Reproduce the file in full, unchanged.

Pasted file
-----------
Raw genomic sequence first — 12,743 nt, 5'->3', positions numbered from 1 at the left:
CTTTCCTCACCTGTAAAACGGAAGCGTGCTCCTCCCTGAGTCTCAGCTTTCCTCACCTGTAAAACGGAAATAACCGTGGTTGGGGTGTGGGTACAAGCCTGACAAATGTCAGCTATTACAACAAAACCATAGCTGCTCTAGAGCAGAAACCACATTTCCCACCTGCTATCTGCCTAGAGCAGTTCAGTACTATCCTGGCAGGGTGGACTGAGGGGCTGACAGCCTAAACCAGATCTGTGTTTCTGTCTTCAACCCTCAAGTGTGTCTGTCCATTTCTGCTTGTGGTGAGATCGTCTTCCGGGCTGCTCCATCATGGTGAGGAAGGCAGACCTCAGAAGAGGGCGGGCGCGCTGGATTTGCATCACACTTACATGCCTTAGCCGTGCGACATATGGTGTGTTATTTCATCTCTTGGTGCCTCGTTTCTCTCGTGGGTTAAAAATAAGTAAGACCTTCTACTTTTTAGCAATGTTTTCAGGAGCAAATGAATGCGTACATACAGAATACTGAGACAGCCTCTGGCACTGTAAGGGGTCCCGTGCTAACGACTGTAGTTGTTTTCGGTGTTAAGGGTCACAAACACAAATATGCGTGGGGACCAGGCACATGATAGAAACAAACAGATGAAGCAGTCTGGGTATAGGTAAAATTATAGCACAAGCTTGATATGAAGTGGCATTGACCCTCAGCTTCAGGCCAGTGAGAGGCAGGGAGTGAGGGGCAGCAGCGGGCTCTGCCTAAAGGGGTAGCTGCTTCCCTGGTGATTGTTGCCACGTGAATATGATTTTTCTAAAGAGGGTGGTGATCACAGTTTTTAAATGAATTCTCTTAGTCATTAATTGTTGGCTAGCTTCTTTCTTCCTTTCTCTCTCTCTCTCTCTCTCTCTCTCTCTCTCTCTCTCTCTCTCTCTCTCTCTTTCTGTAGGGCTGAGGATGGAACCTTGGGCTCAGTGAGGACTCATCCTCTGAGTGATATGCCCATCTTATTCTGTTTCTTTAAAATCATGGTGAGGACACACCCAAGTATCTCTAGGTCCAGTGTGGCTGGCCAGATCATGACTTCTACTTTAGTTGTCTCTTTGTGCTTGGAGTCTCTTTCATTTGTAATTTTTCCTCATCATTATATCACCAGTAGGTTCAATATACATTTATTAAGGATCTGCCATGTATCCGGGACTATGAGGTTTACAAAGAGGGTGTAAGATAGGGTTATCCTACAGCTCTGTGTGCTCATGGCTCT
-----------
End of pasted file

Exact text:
Raw genomic sequence first — 12,743 nt, 5'->3', positions numbered from 1 at the left:
CTTTCCTCACCTGTAAAACGGAAGCGTGCTCCTCCCTGAGTCTCAGCTTTCCTCACCTGTAAAACGGAAATAACCGTGGTTGGGGTGTGGGTACAAGCCTGACAAATGTCAGCTATTACAACAAAACCATAGCTGCTCTAGAGCAGAAACCACATTTCCCACCTGCTATCTGCCTAGAGCAGTTCAGTACTATCCTGGCAGGGTGGACTGAGGGGCTGACAGCCTAAACCAGATCTGTGTTTCTGTCTTCAACCCTCAAGTGTGTCTGTCCATTTCTGCTTGTGGTGAGATCGTCTTCCGGGCTGCTCCATCATGGTGAGGAAGGCAGACCTCAGAAGAGGGCGGGCGCGCTGGATTTGCATCACACTTACATGCCTTAGCCGTGCGACATATGGTGTGTTATTTCATCTCTTGGTGCCTCGTTTCTCTCGTGGGTTAAAAATAAGTAAGACCTTCTACTTTTTAGCAATGTTTTCAGGAGCAAATGAATGCGTACATACAGAATACTGAGACAGCCTCTGGCACTGTAAGGGGTCCCGTGCTAACGACTGTAGTTGTTTTCGGTGTTAAGGGTCACAAACACAAATATGCGTGGGGACCAGGCACATGATAGAAACAAACAGATGAAGCAGTCTGGGTATAGGTAAAATTATAGCACAAGCTTGATATGAAGTGGCATTGACCCTCAGCTTCAGGCCAGTGAGAGGCAGGGAGTGAGGGGCAGCAGCGGGCTCTGCCTAAAGGGGTAGCTGCTTCCCTGGTGATTGTTGCCACGTGAATATGATTTTTCTAAAGAGGGTGGTGATCACAGTTTTTAAATGAATTCTCTTAGTCATTAATTGTTGGCTAGCTTCTTTCTTCCTTTCTCTCTCTCTCTCTCTCTCTCTCTCTCTCTCTCTCTCTCTCTCTCTCTCTCTTTCTGTAGGGCTGAGGATGGAACCTTGGGCTCAGTGAGGACTCATCCTCTGAGTGATATGCCCATCTTATTCTGTTTCTTTAAAATCATGGTGAGGACACACCCAAGTATCTCTAGGTCCAGTGTGGCTGGCCAGATCATGACTTCTACTTTAGTTGTCTCTTTGTGCTTGGAGTCTCTTTCATTTGTAATTTTTCCTCATCATTATATCACCAGTAGGTTCAATATACATTTATTAAGGATCTGCCATGTATCCGGGACTATGAGGTTTACAAAGAGGGTGTAAGATAGGGTTATCCTACAGCTCTGTGTGCTCATGGCTCT